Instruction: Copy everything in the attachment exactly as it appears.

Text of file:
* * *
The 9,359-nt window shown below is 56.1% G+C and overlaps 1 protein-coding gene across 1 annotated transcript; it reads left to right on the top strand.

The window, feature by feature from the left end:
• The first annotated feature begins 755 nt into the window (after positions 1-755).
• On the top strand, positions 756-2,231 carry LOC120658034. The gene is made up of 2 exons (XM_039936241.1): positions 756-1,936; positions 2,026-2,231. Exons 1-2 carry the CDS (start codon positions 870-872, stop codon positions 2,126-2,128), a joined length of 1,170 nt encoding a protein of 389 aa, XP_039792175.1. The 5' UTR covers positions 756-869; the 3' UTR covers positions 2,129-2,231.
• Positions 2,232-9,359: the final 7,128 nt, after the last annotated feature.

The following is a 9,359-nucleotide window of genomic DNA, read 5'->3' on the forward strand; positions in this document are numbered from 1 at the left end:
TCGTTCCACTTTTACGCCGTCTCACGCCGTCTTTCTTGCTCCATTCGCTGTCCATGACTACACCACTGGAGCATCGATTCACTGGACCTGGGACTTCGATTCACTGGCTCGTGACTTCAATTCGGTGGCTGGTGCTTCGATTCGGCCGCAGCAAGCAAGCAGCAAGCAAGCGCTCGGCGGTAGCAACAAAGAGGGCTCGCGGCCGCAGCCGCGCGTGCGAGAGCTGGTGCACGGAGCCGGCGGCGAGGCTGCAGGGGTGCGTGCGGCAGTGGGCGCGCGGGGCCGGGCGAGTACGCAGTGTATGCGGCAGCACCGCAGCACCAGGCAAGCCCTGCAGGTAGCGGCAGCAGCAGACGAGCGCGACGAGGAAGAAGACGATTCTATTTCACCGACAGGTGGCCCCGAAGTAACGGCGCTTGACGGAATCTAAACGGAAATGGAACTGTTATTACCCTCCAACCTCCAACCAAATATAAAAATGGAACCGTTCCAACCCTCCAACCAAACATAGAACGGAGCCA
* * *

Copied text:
The 9,359-nt window shown below is 56.1% G+C and overlaps 1 protein-coding gene across 1 annotated transcript; it reads left to right on the top strand.

The window, feature by feature from the left end:
• The first annotated feature begins 755 nt into the window (after positions 1-755).
• On the top strand, positions 756-2,231 carry LOC120658034. The gene is made up of 2 exons (XM_039936241.1): positions 756-1,936; positions 2,026-2,231. Exons 1-2 carry the CDS (start codon positions 870-872, stop codon positions 2,126-2,128), a joined length of 1,170 nt encoding a protein of 389 aa, XP_039792175.1. The 5' UTR covers positions 756-869; the 3' UTR covers positions 2,129-2,231.
• Positions 2,232-9,359: the final 7,128 nt, after the last annotated feature.

The following is a 9,359-nucleotide window of genomic DNA, read 5'->3' on the forward strand; positions in this document are numbered from 1 at the left end:
TCGTTCCACTTTTACGCCGTCTCACGCCGTCTTTCTTGCTCCATTCGCTGTCCATGACTACACCACTGGAGCATCGATTCACTGGACCTGGGACTTCGATTCACTGGCTCGTGACTTCAATTCGGTGGCTGGTGCTTCGATTCGGCCGCAGCAAGCAAGCAGCAAGCAAGCGCTCGGCGGTAGCAACAAAGAGGGCTCGCGGCCGCAGCCGCGCGTGCGAGAGCTGGTGCACGGAGCCGGCGGCGAGGCTGCAGGGGTGCGTGCGGCAGTGGGCGCGCGGGGCCGGGCGAGTACGCAGTGTATGCGGCAGCACCGCAGCACCAGGCAAGCCCTGCAGGTAGCGGCAGCAGCAGACGAGCGCGACGAGGAAGAAGACGATTCTATTTCACCGACAGGTGGCCCCGAAGTAACGGCGCTTGACGGAATCTAAACGGAAATGGAACTGTTATTACCCTCCAACCTCCAACCAAATATAAAAATGGAACCGTTCCAACCCTCCAACCAAACATAGAACGGAGCCA